Dr. David Earll, a professor of most things musical at Ithaca College, arrives exactly on time to the interview. We exchange pleasantries, I’ve met him before. I play trombone with the Ithaca College Trombone Troupe, and have had the honor of playing alongside him.
He talks animatedly about his debut album, Winding Pathway, one full of tuba solos. It can be found on Spotify and on Amazon, as this is a completely digital release. While it was released in November, FLEFF is holding an official launch for the album as one of the programs.
I listened to the album when I heard about it from Dr. Zimmermann, and was filled with such joy. I won’t spoil it too much, as I believe everyone should listen to it. The most exhilarating thing is hearing a tuba play a well-known flute sonata and absolutely crushing it. Hearing such a large instrument play such flittering notes is inspiring.
He worked on this album with many colleagues from Arizona, one of which being Dr. Deanna Swoboda. In addition to helping produce the album, will be moderating the release party.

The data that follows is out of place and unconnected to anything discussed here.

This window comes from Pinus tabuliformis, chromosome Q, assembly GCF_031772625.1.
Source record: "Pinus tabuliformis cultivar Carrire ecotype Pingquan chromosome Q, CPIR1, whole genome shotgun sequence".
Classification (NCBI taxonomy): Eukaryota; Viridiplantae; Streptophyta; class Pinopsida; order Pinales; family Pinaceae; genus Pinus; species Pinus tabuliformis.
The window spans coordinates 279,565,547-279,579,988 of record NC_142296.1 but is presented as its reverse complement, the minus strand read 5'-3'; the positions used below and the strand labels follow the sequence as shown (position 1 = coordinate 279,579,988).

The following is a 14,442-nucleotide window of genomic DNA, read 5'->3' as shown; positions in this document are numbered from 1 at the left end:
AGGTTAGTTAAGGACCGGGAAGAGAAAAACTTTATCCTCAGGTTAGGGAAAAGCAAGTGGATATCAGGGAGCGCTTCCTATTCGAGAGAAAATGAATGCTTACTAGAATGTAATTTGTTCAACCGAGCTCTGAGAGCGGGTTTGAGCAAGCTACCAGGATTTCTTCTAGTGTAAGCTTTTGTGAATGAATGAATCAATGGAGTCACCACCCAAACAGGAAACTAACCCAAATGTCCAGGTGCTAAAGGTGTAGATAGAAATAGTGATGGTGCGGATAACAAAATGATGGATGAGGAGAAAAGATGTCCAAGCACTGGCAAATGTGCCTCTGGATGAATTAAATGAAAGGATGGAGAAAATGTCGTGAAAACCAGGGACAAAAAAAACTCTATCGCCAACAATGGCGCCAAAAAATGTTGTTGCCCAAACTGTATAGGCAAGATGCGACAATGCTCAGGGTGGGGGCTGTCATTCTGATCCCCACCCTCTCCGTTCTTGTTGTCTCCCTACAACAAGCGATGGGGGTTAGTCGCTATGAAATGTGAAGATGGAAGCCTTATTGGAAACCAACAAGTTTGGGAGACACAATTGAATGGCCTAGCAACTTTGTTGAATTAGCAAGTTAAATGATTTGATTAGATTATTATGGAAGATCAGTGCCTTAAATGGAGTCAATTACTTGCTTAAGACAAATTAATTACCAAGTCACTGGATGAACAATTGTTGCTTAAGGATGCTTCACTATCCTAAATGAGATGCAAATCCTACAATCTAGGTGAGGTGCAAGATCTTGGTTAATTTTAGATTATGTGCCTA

His involvement with FLEFF does not stop at an event. Dr. Earll wrote a piece of music for the beginning of every zoom event. I had the pleasure of listening to it this past FLEFF seminar class, and it was lovely. This was to help emulate the feeling of waiting in a theater, waiting for the movie to begin.
He modeled the piece after video game music. This is so that the loop sounds more natural, rather than having a song with a beginning and an end. After researching Yasunori Shiono and his work, Dr. Earll created a looping phrase of music. Yasunori Shiono is a Japanese composer who writes for video games, composing music for the purpose of looping during a level.
This piece, entitled Infiltrations, coupled with information about the festival, is another way that FLEFF this year will feel connected across a virtual screen.